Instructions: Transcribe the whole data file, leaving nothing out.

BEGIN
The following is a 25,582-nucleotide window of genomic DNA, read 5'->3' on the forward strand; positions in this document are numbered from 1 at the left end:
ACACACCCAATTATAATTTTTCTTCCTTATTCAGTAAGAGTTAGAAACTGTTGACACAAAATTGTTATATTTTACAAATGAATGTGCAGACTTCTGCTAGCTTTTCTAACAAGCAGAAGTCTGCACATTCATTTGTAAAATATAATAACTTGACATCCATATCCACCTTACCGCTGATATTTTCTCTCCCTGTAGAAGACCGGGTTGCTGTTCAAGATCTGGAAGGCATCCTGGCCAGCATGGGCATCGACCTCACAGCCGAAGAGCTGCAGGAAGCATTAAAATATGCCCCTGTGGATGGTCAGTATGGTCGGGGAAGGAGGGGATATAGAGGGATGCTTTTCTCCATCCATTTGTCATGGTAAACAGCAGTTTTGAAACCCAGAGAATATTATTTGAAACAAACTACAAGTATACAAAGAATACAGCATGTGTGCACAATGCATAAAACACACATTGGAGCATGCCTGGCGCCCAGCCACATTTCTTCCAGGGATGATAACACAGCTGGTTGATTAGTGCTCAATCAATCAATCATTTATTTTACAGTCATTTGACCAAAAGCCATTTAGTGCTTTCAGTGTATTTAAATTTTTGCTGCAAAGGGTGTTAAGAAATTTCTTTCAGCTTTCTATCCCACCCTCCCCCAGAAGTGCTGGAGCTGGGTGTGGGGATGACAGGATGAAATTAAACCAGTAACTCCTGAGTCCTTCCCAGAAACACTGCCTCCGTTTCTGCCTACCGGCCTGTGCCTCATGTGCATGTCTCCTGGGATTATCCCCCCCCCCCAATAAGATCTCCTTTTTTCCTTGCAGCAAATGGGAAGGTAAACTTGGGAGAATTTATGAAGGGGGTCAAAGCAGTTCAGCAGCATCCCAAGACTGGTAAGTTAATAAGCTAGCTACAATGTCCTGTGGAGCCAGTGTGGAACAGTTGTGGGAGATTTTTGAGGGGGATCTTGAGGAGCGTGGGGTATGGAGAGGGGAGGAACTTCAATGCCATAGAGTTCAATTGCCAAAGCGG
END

The following is a 25,582-nucleotide window of genomic DNA, read 5'->3' on the forward strand; positions in this document are numbered from 1 at the left end:
ACACACCCAATTATAATTTTTCTTCCTTATTCAGTAAGAGTTAGAAACTGTTGACACAAAATTGTTATATTTTACAAATGAATGTGCAGACTTCTGCTAGCTTTTCTAACAAGCAGAAGTCTGCACATTCATTTGTAAAATATAATAACTTGACATCCATATCCACCTTACCGCTGATATTTTCTCTCCCTGTAGAAGACCGGGTTGCTGTTCAAGATCTGGAAGGCATCCTGGCCAGCATGGGCATCGACCTCACAGCCGAAGAGCTGCAGGAAGCATTAAAATATGCCCCTGTGGATGGTCAGTATGGTCGGGGAAGGAGGGGATATAGAGGGATGCTTTTCTCCATCCATTTGTCATGGTAAACAGCAGTTTTGAAACCCAGAGAATATTATTTGAAACAAACTACAAGTATACAAAGAATACAGCATGTGTGCACAATGCATAAAACACACATTGGAGCATGCCTGGCGCCCAGCCACATTTCTTCCAGGGATGATAACACAGCTGGTTGATTAGTGCTCAATCAATCAATCATTTATTTTACAGTCATTTGACCAAAAGCCATTTAGTGCTTTCAGTGTATTTAAATTTTTGCTGCAAAGGGTGTTAAGAAATTTCTTTCAGCTTTCTATCCCACCCTCCCCCAGAAGTGCTGGAGCTGGGTGTGGGGATGACAGGATGAAATTAAACCAGTAACTCCTGAGTCCTTCCCAGAAACACTGCCTCCGTTTCTGCCTACCGGCCTGTGCCTCATGTGCATGTCTCCTGGGATTATCCCCCCCCCCCAATAAGATCTCCTTTTTTCCTTGCAGCAAATGGGAAGGTAAACTTGGGAGAATTTATGAAGGGGGTCAAAGCAGTTCAGCAGCATCCCAAGACTGGTAAGTTAATAAGCTAGCTACAATGTCCTGTGGAGCCAGTGTGGAACAGTTGTGGGAGATTTTTGAGGGGGATCTTGAGGAGCGTGGGGTATGGAGAGGGGAGGAACTTCAATGCCATAGAGTTCAATTGCCAAAGCGG